Coming home I tried to be clever and it backfired on me. My ticket for the x41 Red Express was also valid for the x43 Witchway and according to the bus company websites they took different routes out of the centre of Manchester. So to find a stop where I could catch either I took a Mobike to Deansgate. I just missed an x43 but an x41 turned up in another 3 minutes and then we queued for 20 minutes to make our way to Strangeways and Bury New Road where we finally started to progress at more than walking pace. I should have cycled to Strangeways and probably would have caught an earlier bus and saved 20 or 30 minutes. So the return took an hour and 10 minutes despite traffic home (without a bus lane) moving quicker from Strangeways than it had in the morning.

Thursday I ran to work in 55 minutes. I’ve done this a few times and it’s a great way to get in some of my weekly mileage to enable racing or harder running at the weekend. You don’t have to run, many mornings I see a former colleague walking the 8km from Prestwich to Manchester. He’s no super-athlete and likes a drink which is the medium through which I’ve kept in touch with him in the 10 years since he left Sage. For variety I ran down into the valley to avoid the traffic of Bury New Road and picked up the former Bury Bolton Manchester canal through Agecroft taking me to the roundabout at Pendleton. From there 3km more of streets through Langworthy and picked up pace for the final km down Trafford Road.

This was a recovery run for me after running harder the previous evening, and I enjoyed listening to a compilation of mostly 80s Guilty Pleasures (Kid Creole and the Coconuts anyone?)  and with nobody else around for most of the route I could sing along too. Shower at work changing into the clothes in my backpack then porridge and a big dirty cooked breakfast for lunch. All earned and very necessary re-fueling!

Heading home I took a Mobike to the edge of the hire bike’s zone of operation as they shouldn’t be taken over the Salford border into Bury MBC. I conveniently stopped at the Star Inn community pub which required a short climb up cobbles – a nice little challenge –  and then enjoyed a couple of pints of Guinness and a bit of a natter with some local characters. I succumbed to repeated requests to put a bit of PM Dawn on the jukebox and once I’d got a few credits in there Andrew was demanding a Sonia track too. I’m clearly not the only one with guilty pleasures!

Jukebox charged and myself refuelled I headed home marching at a bit of a pace with a full bladder. 32 minutes for 4km is quite a pace for a walk. So if you cut out the drinking time then my Mobike and march was just 52 minutes. Cheaper than bus or tram even if you include the price of the first pint. I think I’ve found myself the winning commuting option!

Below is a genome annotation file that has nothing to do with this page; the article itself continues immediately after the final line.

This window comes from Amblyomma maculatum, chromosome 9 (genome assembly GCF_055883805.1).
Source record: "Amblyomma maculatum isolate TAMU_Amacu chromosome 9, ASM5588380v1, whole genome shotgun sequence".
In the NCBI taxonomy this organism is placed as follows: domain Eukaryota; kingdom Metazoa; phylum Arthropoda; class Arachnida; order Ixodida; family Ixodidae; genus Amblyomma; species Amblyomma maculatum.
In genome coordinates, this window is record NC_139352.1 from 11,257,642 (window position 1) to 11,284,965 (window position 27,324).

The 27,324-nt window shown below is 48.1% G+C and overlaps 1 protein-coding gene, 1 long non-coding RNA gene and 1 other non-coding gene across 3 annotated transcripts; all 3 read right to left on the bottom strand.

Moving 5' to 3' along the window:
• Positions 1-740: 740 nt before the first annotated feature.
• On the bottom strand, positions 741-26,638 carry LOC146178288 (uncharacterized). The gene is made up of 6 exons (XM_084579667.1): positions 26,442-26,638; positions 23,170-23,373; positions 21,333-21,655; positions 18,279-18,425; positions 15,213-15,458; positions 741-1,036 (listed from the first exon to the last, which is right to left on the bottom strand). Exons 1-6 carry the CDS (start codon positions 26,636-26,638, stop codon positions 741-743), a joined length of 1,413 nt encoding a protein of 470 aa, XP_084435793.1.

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2018 Commuting Experiment – part 1


After a bit of chat at work yesterday about Andy Burnham’s proposal to give priority to cars commuting with multiple occupancy I went looking for a picture I remembered posting on my blog which had the slogan: “When you ride alone, you ride with Hitler”. It took a while to find as I’ve blogged quite a bit over the years and I didn’t realise it was over 7 years since my last commuting experiment.

I think it’s time to try it again as there some new options and I’m sure things have improved as long as you aren’t insistent on staying in your car. Whilst cycling to work it’s notable that Bury New Road is now moving slower than me from about 7:20 and similarly on the “Broughton Cycleway” along Great Clowes Street. More of that later.

Yesterday I was taking the tram anyway because an Italian class straight after work made a later than normal bike ride home less appealing and to be honest I could also do my homework on the tram travelling to work: Molto bene! That’s something I couldn’t do by bike although recently I have enjoyed shouting out the numbers on car number plates during commutes (so I’m particularly good at my 50s and 60s). The trams have improved in that they are more regular. The cost has gone up well ahead of inflation (32% in 7 years) and the network is still surprisingly brittle, but when it works it’s quicker than ever. There’s now the ridiculously named “Get me there” Oyster-ish style card for combined mode travel and apps on your smartphone to help avoid dead time waiting for trams. My Monday commute in contained a fortuitous 1 minute change at Piccadilly Gardens and with around 3 minutes wait at Prestwich my door to door time to the office was 43 minutes which improves upon 2010.

Today was back to the bike to give a benchmark to the alternatives.

I’m more relaxed about commuting these days, it definitely helps your attitude not to be rushing and I’m less likely to be tempted into taking chances. I’ve modified my route over the years to make it safer rather than quicker and my improved over-all fitness means I don’t need to shower when I get to work unless the weather is dreadful (not happened yet this year). It took 24 minutes in today and was a bit wet too but nothing my Inov8 overtrousers and Ron Hill jacket couldn’t handle. My quickest time on a roadbike is over 5 minutes quicker but then I’d need to shower and carry clothes in on my back (sometimes key items can be forgotten!) and it brings extra risk to someone who’s not particularly confident with drop handlebars, cleated to pedals and having to weave super slender wheels around potholes. Ah yes potholes – the one thing that unites car and cycle commuters around these part!